Son – I don’t guess it would hurt much unless he needs me to fight again. I wonder if I could make the varsity.
Dad – What will happen if you don’t practice with a good player and increase your skills?
Son – For sure I wouldn’t make it – this way I might.
Dad– So you think C is possible?
Son – I never thought I’d ask this guy for help. I’ve been dreading going back to school at all.
Dad – Well, how are you feeling about it now?
Son – Well, I guess I feel better – boy, I thought I’d be in so much trouble for fighting – this has been helpful, Dad.
Dad – well, you are probably in for a lecture from your Mom, you know how she feels about violence, but I also know she is feeling bad about your hand so you aren’t in too much trouble with us.
Son – thanks, Dad.
What just happened here? How did this occur? Isn’t a child fighting in school supposed to be punished?
Created by William Glasser and taught all over the world, Reality Therapy teaches that people can be held responsible for their own behavior. A basic premise is that people can figure it out, if they have relationships that are accepting and need fulfilling. What the father did in this dialogue was listen to his son; he didn’t challenge him. When his son said, “You don’t understand,” the father agreed and said, “Maybe I don’t.”
He didn’t yell his son or tell him he was wrong. He asked if he had gotten what he wanted in the fight, if there had been alternatives and then he listened. He acknowledged that his son was in a tough situation.
He didn’t argue and ask, “Why didn’t you come to me? I could’ve told you what to do.” He accepted what his son had done; accepted it, not necessarily condoned it. He allowed for the natural consequences which involved a hurt hand and after school detention, and probably some outrage and concern from Mom.
Notice that he really listened and then repeated back to his son what he had heard, checking it out to see if it was right. He asked what his son wanted to do now. If he had alternatives.
Listening to people to really hear them and what they are saying is a powerful skill. Most of us practice what to say while the other person is talking. Many parents have experiences that they want to share with their children so the kids will not suffer. Unfortunately, at least in this case, if Dad had spent time talking about what he did with bullies at school, his son might have stopped listening, told him his generation was different and he didn’t understand.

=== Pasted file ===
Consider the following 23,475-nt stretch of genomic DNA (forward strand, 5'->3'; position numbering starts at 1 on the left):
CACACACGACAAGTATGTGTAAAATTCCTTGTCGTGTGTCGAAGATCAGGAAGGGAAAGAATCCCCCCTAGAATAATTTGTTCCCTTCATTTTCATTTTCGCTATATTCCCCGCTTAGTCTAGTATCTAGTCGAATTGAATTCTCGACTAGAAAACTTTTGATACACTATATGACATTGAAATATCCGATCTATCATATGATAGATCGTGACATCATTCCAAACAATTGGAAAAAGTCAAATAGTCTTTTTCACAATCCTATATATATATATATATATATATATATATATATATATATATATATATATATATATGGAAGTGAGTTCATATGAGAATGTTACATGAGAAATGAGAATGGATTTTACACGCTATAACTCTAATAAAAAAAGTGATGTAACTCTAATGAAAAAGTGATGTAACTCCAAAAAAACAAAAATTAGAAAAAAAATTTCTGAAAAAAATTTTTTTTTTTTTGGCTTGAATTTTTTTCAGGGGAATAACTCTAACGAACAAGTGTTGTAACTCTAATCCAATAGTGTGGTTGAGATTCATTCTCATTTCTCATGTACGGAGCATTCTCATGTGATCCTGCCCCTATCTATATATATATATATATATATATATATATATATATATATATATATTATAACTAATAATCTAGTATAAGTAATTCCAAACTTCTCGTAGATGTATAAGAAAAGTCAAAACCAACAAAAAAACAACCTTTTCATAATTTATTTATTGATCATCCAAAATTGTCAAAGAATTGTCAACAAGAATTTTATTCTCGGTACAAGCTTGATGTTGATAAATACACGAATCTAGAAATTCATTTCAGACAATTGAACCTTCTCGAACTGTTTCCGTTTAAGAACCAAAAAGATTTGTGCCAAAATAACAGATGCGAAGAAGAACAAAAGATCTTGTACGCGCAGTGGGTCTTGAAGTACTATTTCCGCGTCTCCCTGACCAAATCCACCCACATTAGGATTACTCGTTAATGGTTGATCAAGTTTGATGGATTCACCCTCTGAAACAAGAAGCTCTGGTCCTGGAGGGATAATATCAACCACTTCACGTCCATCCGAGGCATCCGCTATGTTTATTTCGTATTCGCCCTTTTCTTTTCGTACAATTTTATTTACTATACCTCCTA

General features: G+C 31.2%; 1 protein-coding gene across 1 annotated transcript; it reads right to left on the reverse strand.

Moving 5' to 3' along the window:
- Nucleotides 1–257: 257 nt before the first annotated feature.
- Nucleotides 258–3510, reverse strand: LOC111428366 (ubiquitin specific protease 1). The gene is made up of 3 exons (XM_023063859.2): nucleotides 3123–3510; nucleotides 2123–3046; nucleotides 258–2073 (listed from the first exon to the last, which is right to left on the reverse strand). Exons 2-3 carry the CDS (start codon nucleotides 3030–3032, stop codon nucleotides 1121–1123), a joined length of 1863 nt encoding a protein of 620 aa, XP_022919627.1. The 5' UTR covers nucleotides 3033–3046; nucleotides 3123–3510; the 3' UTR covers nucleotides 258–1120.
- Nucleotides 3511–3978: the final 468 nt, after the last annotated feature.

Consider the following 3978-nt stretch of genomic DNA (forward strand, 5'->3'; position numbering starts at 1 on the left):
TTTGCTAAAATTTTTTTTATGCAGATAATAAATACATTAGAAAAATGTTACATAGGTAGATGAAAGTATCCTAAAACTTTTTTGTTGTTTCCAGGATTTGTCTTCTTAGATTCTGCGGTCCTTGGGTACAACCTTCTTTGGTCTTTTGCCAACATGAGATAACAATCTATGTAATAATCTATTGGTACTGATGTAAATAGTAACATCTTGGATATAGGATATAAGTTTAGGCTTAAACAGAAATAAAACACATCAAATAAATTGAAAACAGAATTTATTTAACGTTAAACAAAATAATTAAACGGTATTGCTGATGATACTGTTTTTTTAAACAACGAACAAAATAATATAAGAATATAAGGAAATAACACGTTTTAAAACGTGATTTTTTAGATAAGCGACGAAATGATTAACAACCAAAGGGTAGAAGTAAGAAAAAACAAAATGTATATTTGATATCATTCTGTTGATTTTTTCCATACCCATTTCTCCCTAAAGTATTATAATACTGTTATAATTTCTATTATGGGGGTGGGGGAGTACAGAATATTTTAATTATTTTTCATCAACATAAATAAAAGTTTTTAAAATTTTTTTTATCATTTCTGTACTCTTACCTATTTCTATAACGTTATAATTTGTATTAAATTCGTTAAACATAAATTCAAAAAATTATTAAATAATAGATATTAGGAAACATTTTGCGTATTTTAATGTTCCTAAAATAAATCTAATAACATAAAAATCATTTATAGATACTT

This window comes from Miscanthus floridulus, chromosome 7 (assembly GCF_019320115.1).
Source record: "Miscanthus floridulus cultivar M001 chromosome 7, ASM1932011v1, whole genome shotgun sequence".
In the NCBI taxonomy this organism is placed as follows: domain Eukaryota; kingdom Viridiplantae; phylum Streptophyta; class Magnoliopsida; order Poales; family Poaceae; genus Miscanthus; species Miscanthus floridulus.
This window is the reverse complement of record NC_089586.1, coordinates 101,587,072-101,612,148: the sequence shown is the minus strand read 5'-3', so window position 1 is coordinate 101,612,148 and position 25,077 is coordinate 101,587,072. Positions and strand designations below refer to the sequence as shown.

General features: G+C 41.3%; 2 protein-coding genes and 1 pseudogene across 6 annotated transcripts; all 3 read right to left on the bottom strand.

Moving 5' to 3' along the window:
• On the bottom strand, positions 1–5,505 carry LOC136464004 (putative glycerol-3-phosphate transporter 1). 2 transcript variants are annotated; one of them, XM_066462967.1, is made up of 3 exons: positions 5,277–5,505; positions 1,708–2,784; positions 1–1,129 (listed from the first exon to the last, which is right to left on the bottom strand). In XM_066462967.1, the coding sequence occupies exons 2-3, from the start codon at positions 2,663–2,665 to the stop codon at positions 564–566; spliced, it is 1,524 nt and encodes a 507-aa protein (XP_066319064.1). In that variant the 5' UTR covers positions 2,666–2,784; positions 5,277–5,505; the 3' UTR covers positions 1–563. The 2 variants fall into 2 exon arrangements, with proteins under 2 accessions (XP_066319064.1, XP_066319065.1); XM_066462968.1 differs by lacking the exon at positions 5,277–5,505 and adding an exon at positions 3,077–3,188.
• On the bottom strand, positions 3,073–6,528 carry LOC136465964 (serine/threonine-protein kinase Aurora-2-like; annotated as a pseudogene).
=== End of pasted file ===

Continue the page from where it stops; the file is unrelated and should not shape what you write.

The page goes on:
Listening to the other person, accepting the other person without criticism or blaming, believing the other person can be responsible allows for a conversation like this one. When someone has a problem, it helps the relationship if we to check to see if they want our opinion or advice. The Dad in this scenario did that.
Reality Therapy is based on the premise that the most important element for happiness and success in life is a strong, positive relationship with family and friends. This father did his best to maintain a strong relationship while helping him figure out what to do as well as point out what his son does well. A good relationship is one where, when there is an issue, we can accept the other, not argue or criticize. We can ask some questions, listen, and negotiate.
What are the questions? They appear to be simple: What are you doing? What did you think you would get from that? Did it work? Is it against the rules? Will you suffer any consequences? Is the result of what you did worth the consequences? Is that what you really want? So, do you think what you did was effective in getting what you want? Would you like some suggestions, some alternatives?
Listening, asking questions that aren’t critical and judgmental, while inviting the other person to be responsible this is how Reality Therapy can help you.
If you want to have more conflict resolution conversations like this go to www.Wglasser.com or read “Choice Theory” by William Glasser, or “Reality Therapy” by Bob Wubbolding.